I hate it, especially as my son died of a smoking related disease and it seems to make my hay fever and breathing worse.
To make matters even worse, my local stop is a changeover point for drivers and sometimes there are half-a-dozen in the shelter puffing away.
With all the tickets, I’ve been buying for my challenge, I’m starting to get strong views about how the system should be improved.
The first thing that is needed is a global account that works for all of the train company sites.
It would be a complete profile and contain.
- All your personal details.
- Your preferred station for picking up tickets.
- Your preferred seating arrangements.
- Your credit card details.
It would of course have all of the tickets you’d ordered in a database, so you could use them for purposes like calculating expenses or rebooking a similar trip on another day.
The site would be run by ATOC and not by a company such as the trainline, which charges you a booking fee and doesn’t always give you the most logical routes.
So let’s say I want to book a London Liverpool train on Virgin similar to one I bought a month ago. I would click the Book Similar link on the previous ticket and this would put me into the Virgin site, showing me the prices I would be charged I would then book as normal, using the global preferences. It would make the process a lot simpler.
User-Defined Pick-Up Passwords
To pick up tickets you need the eight-digit reference number. Recently, I picked up seven tickets, with different reference numbers in one visit to Kings Cross. It was a nightmare, especially as my left-hand isn’t 100%. I do text the reference numbers to my mobile phone, but that only simiplifies it a small amount.
If you could define your own pick-up password, then the process would be much simpler. I might use VG1234 for Virgin, where 1234 is the last four digits of my phone number. This would mean the pick-up is as secure as it is now, but I should also be allowed at my risk to pick up the tickets on a credit card only. I would always use a simple password, I could remember.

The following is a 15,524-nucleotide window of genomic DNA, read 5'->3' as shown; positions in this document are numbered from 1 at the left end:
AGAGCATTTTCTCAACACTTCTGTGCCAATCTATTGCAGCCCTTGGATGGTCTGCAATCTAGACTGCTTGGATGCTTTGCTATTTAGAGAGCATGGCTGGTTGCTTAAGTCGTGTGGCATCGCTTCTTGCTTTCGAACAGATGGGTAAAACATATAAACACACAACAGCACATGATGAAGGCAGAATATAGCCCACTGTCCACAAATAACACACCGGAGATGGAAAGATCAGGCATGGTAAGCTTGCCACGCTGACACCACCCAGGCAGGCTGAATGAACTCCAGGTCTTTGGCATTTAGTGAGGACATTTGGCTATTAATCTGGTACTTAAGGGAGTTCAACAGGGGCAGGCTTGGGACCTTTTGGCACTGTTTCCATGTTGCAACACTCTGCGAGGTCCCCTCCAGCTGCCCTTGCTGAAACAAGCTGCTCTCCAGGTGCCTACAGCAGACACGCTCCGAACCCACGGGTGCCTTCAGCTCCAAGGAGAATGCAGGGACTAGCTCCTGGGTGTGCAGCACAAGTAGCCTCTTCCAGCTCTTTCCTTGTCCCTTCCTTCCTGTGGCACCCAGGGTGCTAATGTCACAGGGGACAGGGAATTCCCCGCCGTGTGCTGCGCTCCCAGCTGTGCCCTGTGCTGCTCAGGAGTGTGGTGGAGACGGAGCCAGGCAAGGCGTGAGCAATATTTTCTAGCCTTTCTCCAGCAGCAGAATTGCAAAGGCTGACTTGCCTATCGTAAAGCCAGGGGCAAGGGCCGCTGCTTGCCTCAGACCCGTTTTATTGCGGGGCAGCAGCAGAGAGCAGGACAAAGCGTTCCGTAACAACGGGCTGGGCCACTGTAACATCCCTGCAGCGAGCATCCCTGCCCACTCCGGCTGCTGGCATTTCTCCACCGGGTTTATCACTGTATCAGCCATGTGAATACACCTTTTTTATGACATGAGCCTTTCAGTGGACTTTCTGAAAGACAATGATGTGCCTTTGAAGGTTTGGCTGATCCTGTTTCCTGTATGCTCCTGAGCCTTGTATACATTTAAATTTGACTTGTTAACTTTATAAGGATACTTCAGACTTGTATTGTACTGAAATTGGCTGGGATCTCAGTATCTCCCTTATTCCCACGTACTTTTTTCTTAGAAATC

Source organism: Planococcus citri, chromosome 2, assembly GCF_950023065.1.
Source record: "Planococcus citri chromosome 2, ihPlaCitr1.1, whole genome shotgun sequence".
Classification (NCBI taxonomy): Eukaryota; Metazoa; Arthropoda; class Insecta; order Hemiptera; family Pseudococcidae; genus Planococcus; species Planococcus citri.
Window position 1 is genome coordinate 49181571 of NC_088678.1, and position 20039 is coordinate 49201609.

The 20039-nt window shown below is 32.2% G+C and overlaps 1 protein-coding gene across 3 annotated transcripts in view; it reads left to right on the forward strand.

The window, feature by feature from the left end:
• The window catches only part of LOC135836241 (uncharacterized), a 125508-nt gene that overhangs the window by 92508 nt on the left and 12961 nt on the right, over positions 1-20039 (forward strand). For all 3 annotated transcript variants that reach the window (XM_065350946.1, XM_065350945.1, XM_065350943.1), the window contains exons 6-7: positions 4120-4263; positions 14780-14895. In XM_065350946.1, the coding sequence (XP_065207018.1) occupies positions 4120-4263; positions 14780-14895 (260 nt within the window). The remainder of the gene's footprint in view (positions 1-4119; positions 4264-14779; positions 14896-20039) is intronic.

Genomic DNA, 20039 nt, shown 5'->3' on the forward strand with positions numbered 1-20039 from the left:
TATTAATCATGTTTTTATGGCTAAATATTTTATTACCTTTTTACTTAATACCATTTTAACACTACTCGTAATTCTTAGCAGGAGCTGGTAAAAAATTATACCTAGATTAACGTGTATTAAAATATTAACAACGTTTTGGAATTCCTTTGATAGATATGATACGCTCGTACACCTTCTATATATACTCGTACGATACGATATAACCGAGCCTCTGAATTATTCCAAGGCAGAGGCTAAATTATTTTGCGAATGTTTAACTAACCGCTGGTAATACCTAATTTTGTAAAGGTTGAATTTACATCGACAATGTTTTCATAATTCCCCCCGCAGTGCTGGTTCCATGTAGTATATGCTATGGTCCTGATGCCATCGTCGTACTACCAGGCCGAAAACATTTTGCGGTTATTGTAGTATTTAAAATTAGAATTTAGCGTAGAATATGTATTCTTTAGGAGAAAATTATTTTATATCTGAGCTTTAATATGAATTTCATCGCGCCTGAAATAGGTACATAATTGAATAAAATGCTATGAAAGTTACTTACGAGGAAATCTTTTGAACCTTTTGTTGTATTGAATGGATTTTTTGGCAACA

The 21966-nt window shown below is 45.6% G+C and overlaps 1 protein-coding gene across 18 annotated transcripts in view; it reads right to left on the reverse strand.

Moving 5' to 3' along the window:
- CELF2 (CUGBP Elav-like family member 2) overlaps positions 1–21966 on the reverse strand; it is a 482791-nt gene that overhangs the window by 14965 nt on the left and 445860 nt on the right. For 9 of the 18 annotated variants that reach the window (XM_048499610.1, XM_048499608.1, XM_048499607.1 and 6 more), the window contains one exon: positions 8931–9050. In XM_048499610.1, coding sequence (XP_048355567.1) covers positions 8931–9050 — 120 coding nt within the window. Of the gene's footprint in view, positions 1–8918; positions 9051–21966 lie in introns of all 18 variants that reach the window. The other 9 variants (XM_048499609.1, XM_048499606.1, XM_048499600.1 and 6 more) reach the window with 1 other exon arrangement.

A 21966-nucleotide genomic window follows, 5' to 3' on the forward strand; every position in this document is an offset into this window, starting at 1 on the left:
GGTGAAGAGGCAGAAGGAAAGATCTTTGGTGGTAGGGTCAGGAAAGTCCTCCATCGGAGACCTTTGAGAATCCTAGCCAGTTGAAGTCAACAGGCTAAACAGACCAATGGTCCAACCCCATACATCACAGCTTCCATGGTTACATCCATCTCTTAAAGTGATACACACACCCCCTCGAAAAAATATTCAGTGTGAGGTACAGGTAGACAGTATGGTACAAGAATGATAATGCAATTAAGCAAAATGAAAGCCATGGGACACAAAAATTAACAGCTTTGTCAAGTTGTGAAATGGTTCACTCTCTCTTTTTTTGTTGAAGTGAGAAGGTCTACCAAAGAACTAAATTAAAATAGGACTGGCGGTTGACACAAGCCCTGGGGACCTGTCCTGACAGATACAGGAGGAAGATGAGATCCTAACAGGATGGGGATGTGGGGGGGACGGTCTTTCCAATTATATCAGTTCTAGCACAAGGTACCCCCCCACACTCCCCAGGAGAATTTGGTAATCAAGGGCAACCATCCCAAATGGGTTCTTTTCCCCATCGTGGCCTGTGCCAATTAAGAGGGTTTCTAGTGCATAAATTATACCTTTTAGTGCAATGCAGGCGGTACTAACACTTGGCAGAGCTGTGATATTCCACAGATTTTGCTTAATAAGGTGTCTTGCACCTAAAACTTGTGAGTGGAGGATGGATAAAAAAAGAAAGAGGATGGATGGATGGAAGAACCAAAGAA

Virgin and others can text me details of my trip, but they send too much information and we need more messages.
I would just like the eight-digit reference followed say by Euston-Liverpool Lime Street, as this would then display the reference, when I held up the phone without opening the message, so it would be easier to pick-up the tickets.
But how about these messages.
- An alert if there was any engineering work or delay before the train leaves.
- An alert a specific number of minutes before the train leaves.
- An alert with the platform number. This might clear out the space in front of the departure boards.
- Alerts if the train was going to arrive late.
Whilst travelling from Crewe to Lancaster on Day 21 on the very overcrowded Glasgow train, I came across a very unhappy bunny. She had booked the previous Glasgow train, but had then missed it because of a tube journey that took twenty minutes longer than it should. So to get to Glasgow, she’d had to buy a new ticket at £130 and stand all the way. She was saying she wouldn’t use the train again and would fly next time. But what would have happened if she’d turned up late for her flight?
The trouble is that many expect that when they use a train, they just turn up, buy a ticket at a good price and go. If I’ve bought a cheap ticket, I always make sure I get it, although in a couple of trips, I’ve bought a new ticket to get home early. It has cost me, but I’ve got to bed a couple of hours early.
I have read that a lot of people get to the station early for their trains. The trouble is that most stations don’t cater for those, who do and then have a coffee, buy a paper and have a read. It’s why you get so many people standing in front of the departure boards at stations, blocking the path for those hurrying to get on a train. So as more people travel by train, it just means that stations will get more and more congested.
I do wonder whether this congestion, meant that the unhappy bunny, deliberately delayed until the last minute to avoid the crush.
I’m lucky in that I’m a 30 minute or under bus ride from Liverpool Street, Kings Cross, St. Pancras, London Bridge and Euston, so if I watch the buses on-line through the Countdown system, I can usually have a better experience than most. It also means, I can catch the very early morning trains before six in the morning, when everything is less crowded. But if you live more than 30 minutes from the main station and there is no all-night bus, this isn’t possible in London. that it is like in Manchester or Birmingham say, I do not know.
But to return to my unhappy bunny. She was at fault for missing the train. But in her support, getting to stations early, is often not the best experience.